Cool night air, lingering now at dawn, drifts through the open windows of the house. We want to huddle under covers and stay in our warm beds, but not today – a school day.
The most important election in farm country this fall won’t be in presidential swing states like Iowa and Wisconsin nor will it involve mad cows, angry Brazilians or even promise-spewing, glad-handing politicians.
The swirling hurricane season keeps pounding away, and everyone I’ve talked to in recent days is concerned about friends and family living in the southeast.
Traditionalists who believe that marriage is a sacred union between a man and a woman are undoubtedly heartened by the knowledge that America’s reigning queen of overexposed celebrity, Jennifer Lopez, walked down the aisle this summer for the third time.
My feet splashed through the couple inches of water that covered our basement concrete. Where should I start to clean up? The narrow path through the stuff piled everywhere overwhelmed me.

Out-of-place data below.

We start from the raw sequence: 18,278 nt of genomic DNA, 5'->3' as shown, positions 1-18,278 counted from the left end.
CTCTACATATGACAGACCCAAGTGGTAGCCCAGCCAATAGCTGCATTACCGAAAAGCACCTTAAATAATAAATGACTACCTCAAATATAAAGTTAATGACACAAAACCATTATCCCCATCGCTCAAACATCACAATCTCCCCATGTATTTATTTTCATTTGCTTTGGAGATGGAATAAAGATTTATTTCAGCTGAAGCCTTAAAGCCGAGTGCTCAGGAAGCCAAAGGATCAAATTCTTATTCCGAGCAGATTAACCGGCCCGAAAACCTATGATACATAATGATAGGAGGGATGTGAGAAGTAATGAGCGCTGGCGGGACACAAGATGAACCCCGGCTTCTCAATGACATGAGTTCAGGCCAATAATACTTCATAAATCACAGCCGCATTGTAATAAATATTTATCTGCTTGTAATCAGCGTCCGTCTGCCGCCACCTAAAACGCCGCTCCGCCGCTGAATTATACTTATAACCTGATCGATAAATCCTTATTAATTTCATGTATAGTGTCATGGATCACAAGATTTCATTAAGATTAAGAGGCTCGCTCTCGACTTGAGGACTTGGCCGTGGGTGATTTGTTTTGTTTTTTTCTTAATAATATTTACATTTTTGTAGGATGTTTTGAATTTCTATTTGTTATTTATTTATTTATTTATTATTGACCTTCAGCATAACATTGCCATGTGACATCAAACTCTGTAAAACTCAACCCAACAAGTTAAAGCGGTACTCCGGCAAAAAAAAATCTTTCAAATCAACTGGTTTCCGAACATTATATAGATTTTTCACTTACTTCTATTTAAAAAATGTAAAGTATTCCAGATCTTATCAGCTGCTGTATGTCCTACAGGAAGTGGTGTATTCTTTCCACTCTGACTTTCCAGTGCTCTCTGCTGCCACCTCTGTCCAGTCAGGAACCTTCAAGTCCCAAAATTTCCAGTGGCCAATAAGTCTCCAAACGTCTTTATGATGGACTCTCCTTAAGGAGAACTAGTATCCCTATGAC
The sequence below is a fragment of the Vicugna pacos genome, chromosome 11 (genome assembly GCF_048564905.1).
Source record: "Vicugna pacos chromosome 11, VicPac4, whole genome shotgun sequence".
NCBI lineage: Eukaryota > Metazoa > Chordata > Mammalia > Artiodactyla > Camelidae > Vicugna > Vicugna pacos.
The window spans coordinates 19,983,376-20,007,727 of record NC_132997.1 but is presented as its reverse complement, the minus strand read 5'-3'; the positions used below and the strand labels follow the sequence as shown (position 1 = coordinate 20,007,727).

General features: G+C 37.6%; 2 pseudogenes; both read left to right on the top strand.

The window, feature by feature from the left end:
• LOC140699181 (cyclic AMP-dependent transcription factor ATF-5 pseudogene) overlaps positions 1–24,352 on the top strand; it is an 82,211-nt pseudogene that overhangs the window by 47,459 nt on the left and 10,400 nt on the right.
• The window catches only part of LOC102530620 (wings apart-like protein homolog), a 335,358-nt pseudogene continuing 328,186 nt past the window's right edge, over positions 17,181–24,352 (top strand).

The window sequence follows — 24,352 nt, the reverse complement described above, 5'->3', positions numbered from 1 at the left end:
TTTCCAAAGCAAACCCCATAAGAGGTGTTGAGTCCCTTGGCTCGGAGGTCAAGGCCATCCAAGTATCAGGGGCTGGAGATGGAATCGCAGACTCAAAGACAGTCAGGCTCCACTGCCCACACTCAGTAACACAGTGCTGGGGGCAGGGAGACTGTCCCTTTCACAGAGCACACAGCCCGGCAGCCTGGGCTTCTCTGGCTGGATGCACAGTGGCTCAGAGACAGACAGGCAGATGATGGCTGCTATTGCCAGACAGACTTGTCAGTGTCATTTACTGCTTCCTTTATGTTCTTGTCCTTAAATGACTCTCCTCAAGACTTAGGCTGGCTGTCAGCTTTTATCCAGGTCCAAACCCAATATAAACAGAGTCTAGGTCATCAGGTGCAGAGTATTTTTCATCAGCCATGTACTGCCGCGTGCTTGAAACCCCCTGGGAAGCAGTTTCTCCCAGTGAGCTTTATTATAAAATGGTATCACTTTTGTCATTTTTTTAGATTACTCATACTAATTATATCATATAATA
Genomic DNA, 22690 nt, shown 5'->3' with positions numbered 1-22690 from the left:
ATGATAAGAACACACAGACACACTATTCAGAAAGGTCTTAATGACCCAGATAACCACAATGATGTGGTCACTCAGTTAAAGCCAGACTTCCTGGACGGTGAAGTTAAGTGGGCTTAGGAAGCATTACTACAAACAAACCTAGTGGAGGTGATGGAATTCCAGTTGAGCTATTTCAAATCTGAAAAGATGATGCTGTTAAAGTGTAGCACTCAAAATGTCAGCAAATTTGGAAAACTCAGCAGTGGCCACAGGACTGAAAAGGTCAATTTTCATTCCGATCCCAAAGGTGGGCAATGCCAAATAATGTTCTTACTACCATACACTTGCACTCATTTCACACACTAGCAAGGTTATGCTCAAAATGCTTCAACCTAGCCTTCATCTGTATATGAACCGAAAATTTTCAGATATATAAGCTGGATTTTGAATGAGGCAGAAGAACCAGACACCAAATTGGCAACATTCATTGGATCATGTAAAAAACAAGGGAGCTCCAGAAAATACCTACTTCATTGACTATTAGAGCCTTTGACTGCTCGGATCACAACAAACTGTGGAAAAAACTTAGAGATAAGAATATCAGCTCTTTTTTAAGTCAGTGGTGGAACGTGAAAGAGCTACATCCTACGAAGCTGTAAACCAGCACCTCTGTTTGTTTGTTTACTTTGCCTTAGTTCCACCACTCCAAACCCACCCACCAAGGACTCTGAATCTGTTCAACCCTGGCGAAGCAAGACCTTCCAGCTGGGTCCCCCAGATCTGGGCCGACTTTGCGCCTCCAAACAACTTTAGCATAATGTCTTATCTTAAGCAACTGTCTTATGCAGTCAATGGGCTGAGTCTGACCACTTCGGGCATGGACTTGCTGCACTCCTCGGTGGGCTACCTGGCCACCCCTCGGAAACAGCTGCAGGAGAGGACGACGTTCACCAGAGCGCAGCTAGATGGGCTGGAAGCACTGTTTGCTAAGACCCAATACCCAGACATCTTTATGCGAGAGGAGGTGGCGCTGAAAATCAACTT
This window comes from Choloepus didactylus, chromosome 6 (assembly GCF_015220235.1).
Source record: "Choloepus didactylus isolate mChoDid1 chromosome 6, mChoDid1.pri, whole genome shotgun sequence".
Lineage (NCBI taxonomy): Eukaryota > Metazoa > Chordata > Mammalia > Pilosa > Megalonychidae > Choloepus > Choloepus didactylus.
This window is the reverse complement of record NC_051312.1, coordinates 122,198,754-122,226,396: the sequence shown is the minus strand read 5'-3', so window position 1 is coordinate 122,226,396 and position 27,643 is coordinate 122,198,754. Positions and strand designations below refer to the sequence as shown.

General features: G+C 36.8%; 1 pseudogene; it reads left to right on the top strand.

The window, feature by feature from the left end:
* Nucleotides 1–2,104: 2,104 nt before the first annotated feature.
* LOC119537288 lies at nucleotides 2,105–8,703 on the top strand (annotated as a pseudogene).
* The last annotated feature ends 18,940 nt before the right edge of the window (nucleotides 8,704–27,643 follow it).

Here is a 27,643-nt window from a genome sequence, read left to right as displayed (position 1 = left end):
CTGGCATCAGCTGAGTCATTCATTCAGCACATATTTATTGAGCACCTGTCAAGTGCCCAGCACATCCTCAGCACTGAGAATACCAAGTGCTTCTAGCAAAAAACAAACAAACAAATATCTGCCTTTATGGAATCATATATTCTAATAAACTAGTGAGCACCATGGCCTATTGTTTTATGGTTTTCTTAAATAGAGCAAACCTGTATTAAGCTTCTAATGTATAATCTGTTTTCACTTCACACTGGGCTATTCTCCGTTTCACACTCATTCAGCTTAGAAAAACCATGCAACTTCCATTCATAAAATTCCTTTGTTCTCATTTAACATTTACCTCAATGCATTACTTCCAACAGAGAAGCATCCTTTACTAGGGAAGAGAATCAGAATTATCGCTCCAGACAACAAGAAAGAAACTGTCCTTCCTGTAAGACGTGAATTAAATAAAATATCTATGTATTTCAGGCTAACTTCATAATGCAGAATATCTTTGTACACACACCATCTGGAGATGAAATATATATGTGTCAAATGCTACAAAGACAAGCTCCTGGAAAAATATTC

Before September becomes a blur of harvest dust, election mud and campaign slurs, it’s time to catch up on some of the characters who have waltzed through this space.
“Some days, we would simply walk the fields and stroll the woods just for enjoyment. It seemed we didn’t really need a good reason, but sometimes we would offer to check the north fence or insist upon checking to see if the latest storm knocked any trees about in the back woods.
As November’s election nears, U.S. presidential candidates are criss-crossing the country to woo rural America, particularly Ohio.
“For those who did not drive one, automobiles were an unmitigated nuisance and often provided even dangerous situations.
In the heartland of this great nation, we’ve apparently all entered the Witness Protection Program. Our exact locations must remain a closely guarded secret.